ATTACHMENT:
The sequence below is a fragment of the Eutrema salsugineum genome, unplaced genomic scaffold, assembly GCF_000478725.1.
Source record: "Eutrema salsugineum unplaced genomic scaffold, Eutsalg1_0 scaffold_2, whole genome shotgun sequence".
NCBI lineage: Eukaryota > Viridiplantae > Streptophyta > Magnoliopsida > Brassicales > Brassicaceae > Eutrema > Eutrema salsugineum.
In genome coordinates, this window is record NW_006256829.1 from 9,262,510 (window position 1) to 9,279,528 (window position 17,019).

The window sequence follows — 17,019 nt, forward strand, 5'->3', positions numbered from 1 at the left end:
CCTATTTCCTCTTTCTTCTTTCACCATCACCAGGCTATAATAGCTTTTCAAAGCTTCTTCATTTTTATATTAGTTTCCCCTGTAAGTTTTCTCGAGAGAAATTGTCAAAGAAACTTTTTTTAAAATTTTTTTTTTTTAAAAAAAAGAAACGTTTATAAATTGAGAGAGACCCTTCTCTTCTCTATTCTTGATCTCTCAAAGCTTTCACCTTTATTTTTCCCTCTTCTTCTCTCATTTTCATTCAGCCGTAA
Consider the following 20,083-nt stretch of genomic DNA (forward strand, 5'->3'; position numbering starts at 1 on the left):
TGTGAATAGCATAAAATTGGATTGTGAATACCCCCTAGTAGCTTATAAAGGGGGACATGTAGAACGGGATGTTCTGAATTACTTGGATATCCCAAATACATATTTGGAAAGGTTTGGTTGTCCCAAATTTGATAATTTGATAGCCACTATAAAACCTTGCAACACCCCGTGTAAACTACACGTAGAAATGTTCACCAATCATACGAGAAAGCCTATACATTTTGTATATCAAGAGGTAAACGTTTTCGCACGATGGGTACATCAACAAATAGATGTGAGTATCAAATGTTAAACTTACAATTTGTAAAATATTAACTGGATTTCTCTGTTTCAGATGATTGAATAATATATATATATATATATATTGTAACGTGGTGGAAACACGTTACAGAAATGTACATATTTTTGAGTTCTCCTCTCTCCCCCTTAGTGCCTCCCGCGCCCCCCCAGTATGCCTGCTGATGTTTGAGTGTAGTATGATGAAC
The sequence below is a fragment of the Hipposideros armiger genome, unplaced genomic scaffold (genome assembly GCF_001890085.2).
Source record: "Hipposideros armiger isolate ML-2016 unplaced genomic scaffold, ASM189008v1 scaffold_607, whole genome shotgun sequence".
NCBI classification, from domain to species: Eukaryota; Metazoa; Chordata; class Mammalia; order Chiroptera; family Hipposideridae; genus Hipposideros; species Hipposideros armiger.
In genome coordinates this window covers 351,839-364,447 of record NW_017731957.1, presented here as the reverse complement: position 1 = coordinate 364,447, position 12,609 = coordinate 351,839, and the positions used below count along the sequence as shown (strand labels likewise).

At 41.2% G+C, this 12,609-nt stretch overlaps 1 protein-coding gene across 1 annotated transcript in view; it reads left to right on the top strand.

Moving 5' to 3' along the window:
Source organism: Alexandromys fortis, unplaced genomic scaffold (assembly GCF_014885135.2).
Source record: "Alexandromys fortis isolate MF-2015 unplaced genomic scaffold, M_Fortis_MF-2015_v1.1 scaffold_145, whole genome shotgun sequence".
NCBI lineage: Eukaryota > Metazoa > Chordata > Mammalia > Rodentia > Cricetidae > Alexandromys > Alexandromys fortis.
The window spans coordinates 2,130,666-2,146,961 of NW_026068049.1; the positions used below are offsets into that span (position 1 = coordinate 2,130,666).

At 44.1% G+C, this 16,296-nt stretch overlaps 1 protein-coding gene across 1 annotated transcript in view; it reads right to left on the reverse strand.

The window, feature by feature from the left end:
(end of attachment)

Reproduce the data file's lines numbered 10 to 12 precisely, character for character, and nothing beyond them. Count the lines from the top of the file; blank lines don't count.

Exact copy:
Source record: "Hipposideros armiger isolate ML-2016 unplaced genomic scaffold, ASM189008v1 scaffold_607, whole genome shotgun sequence".
NCBI classification, from domain to species: Eukaryota; Metazoa; Chordata; class Mammalia; order Chiroptera; family Hipposideridae; genus Hipposideros; species Hipposideros armiger.
In genome coordinates this window covers 351,839-364,447 of record NW_017731957.1, presented here as the reverse complement: position 1 = coordinate 364,447, position 12,609 = coordinate 351,839, and the positions used below count along the sequence as shown (strand labels likewise).